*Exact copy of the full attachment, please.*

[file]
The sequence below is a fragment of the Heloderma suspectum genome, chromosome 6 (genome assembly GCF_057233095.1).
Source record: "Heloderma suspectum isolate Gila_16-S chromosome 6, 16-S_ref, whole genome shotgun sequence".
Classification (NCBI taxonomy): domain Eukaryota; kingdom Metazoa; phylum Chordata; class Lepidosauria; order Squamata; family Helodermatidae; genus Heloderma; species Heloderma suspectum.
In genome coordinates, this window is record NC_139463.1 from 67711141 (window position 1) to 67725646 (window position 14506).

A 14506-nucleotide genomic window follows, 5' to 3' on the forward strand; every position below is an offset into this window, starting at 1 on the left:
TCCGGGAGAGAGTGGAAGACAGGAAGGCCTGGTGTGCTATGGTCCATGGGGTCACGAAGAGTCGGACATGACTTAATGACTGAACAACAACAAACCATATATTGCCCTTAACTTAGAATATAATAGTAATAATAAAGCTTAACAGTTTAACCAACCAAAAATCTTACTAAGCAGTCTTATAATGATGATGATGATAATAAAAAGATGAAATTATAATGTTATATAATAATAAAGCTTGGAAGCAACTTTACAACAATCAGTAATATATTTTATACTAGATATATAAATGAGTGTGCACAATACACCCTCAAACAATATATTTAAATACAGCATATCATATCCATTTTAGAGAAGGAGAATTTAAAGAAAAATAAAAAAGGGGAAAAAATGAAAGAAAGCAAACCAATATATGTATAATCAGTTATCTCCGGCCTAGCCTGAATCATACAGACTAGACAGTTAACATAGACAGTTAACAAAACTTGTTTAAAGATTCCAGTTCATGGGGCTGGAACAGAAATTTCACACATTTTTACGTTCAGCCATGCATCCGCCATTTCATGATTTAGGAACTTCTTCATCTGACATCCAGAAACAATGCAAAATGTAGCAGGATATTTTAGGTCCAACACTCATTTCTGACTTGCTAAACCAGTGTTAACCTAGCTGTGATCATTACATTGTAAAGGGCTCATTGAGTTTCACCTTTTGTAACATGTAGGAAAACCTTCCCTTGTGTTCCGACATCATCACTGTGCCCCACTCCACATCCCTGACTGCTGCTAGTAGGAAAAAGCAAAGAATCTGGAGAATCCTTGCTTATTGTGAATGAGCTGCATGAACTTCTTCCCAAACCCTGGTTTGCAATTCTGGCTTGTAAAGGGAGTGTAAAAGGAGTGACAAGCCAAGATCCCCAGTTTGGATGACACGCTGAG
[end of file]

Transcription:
The sequence below is a fragment of the Heloderma suspectum genome, chromosome 6 (genome assembly GCF_057233095.1).
Source record: "Heloderma suspectum isolate Gila_16-S chromosome 6, 16-S_ref, whole genome shotgun sequence".
Classification (NCBI taxonomy): domain Eukaryota; kingdom Metazoa; phylum Chordata; class Lepidosauria; order Squamata; family Helodermatidae; genus Heloderma; species Heloderma suspectum.
In genome coordinates, this window is record NC_139463.1 from 67711141 (window position 1) to 67725646 (window position 14506).

A 14506-nucleotide genomic window follows, 5' to 3' on the forward strand; every position below is an offset into this window, starting at 1 on the left:
TCCGGGAGAGAGTGGAAGACAGGAAGGCCTGGTGTGCTATGGTCCATGGGGTCACGAAGAGTCGGACATGACTTAATGACTGAACAACAACAAACCATATATTGCCCTTAACTTAGAATATAATAGTAATAATAAAGCTTAACAGTTTAACCAACCAAAAATCTTACTAAGCAGTCTTATAATGATGATGATGATAATAAAAAGATGAAATTATAATGTTATATAATAATAAAGCTTGGAAGCAACTTTACAACAATCAGTAATATATTTTATACTAGATATATAAATGAGTGTGCACAATACACCCTCAAACAATATATTTAAATACAGCATATCATATCCATTTTAGAGAAGGAGAATTTAAAGAAAAATAAAAAAGGGGAAAAAATGAAAGAAAGCAAACCAATATATGTATAATCAGTTATCTCCGGCCTAGCCTGAATCATACAGACTAGACAGTTAACATAGACAGTTAACAAAACTTGTTTAAAGATTCCAGTTCATGGGGCTGGAACAGAAATTTCACACATTTTTACGTTCAGCCATGCATCCGCCATTTCATGATTTAGGAACTTCTTCATCTGACATCCAGAAACAATGCAAAATGTAGCAGGATATTTTAGGTCCAACACTCATTTCTGACTTGCTAAACCAGTGTTAACCTAGCTGTGATCATTACATTGTAAAGGGCTCATTGAGTTTCACCTTTTGTAACATGTAGGAAAACCTTCCCTTGTGTTCCGACATCATCACTGTGCCCCACTCCACATCCCTGACTGCTGCTAGTAGGAAAAAGCAAAGAATCTGGAGAATCCTTGCTTATTGTGAATGAGCTGCATGAACTTCTTCCCAAACCCTGGTTTGCAATTCTGGCTTGTAAAGGGAGTGTAAAAGGAGTGACAAGCCAAGATCCCCAGTTTGGATGACACGCTGAG